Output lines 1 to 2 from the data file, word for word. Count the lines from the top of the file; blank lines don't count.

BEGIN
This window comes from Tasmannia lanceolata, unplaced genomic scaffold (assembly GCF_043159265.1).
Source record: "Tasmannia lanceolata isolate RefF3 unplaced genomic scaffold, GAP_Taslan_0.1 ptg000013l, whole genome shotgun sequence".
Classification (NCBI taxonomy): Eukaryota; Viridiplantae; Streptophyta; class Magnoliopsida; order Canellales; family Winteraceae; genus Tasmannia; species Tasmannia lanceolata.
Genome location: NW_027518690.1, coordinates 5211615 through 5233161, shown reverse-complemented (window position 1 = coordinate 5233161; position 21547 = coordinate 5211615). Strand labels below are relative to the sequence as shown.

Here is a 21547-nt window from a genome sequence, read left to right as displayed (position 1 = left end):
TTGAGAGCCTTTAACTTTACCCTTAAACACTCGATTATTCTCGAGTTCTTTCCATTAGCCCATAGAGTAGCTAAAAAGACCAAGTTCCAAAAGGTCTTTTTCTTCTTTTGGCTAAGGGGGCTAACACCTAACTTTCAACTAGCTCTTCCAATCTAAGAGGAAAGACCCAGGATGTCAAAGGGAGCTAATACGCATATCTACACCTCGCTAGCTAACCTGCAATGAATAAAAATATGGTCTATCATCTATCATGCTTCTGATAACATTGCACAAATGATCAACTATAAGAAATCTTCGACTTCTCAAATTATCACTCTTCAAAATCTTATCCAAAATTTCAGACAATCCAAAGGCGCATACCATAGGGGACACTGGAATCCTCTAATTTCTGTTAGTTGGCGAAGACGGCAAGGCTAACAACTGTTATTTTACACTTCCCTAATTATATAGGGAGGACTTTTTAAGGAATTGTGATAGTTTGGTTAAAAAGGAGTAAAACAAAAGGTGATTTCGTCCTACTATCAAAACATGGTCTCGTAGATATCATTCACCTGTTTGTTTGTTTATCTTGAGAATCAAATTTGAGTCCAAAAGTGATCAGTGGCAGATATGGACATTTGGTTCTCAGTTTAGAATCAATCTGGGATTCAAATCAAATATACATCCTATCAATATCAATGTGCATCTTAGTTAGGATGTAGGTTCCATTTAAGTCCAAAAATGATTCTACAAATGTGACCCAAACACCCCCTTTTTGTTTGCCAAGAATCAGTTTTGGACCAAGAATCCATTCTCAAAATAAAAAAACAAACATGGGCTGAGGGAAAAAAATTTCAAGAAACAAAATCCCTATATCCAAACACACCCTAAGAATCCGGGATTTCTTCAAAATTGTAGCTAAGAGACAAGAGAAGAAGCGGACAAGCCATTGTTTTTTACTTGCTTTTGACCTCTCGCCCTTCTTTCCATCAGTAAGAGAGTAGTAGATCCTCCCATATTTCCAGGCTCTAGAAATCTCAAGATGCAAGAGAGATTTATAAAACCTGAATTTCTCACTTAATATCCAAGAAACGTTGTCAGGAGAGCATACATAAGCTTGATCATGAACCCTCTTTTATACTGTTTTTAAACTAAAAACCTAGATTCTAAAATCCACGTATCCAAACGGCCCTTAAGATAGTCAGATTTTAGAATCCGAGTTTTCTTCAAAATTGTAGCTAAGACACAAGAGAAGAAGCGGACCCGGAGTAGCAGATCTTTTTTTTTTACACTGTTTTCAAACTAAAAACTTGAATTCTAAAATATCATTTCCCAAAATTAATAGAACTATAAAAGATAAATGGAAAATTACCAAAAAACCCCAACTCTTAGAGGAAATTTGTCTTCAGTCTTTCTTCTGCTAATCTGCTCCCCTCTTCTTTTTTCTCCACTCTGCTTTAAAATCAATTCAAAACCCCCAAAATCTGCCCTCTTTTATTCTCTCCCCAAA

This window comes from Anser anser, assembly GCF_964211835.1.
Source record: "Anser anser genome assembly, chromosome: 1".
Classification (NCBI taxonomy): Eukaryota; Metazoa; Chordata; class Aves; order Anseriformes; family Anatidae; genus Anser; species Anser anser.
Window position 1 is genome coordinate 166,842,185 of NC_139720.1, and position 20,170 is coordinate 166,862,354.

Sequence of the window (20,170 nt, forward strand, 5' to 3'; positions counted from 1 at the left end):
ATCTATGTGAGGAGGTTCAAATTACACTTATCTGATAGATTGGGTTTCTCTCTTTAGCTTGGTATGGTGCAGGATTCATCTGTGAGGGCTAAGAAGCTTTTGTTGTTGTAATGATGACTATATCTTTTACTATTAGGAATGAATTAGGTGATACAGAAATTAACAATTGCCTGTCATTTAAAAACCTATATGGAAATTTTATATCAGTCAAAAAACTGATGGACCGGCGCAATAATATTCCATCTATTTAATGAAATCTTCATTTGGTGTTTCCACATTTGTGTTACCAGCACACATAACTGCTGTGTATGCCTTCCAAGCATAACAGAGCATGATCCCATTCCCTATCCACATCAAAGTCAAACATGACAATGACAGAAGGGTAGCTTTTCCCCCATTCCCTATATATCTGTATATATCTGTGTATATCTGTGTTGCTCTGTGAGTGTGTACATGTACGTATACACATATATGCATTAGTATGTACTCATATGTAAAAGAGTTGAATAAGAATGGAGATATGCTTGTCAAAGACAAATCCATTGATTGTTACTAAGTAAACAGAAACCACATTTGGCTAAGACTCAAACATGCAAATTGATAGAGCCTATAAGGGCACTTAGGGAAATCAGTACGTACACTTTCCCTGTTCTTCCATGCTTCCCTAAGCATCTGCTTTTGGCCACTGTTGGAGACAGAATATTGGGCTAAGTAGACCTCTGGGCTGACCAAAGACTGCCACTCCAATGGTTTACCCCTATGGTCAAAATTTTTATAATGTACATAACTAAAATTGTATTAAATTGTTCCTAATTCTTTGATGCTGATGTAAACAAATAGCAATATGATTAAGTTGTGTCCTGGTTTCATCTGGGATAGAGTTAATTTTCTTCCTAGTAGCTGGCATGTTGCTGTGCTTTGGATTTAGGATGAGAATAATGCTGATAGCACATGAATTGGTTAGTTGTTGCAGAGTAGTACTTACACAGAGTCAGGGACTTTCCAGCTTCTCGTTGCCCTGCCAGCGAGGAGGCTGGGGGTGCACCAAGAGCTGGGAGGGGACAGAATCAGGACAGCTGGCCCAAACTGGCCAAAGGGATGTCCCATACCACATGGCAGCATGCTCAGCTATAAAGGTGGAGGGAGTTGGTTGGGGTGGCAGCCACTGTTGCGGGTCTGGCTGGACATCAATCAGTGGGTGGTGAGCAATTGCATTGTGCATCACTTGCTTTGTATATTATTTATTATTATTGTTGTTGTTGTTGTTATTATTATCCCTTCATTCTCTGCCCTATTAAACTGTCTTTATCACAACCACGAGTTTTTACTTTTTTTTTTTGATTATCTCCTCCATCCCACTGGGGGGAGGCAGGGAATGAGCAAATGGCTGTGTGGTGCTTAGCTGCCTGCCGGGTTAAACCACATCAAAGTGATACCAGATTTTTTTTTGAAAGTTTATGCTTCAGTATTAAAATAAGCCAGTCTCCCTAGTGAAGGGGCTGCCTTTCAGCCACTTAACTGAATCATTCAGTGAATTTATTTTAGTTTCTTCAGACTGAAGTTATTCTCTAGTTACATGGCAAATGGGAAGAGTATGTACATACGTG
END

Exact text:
This window comes from Tasmannia lanceolata, unplaced genomic scaffold (assembly GCF_043159265.1).
Source record: "Tasmannia lanceolata isolate RefF3 unplaced genomic scaffold, GAP_Taslan_0.1 ptg000013l, whole genome shotgun sequence".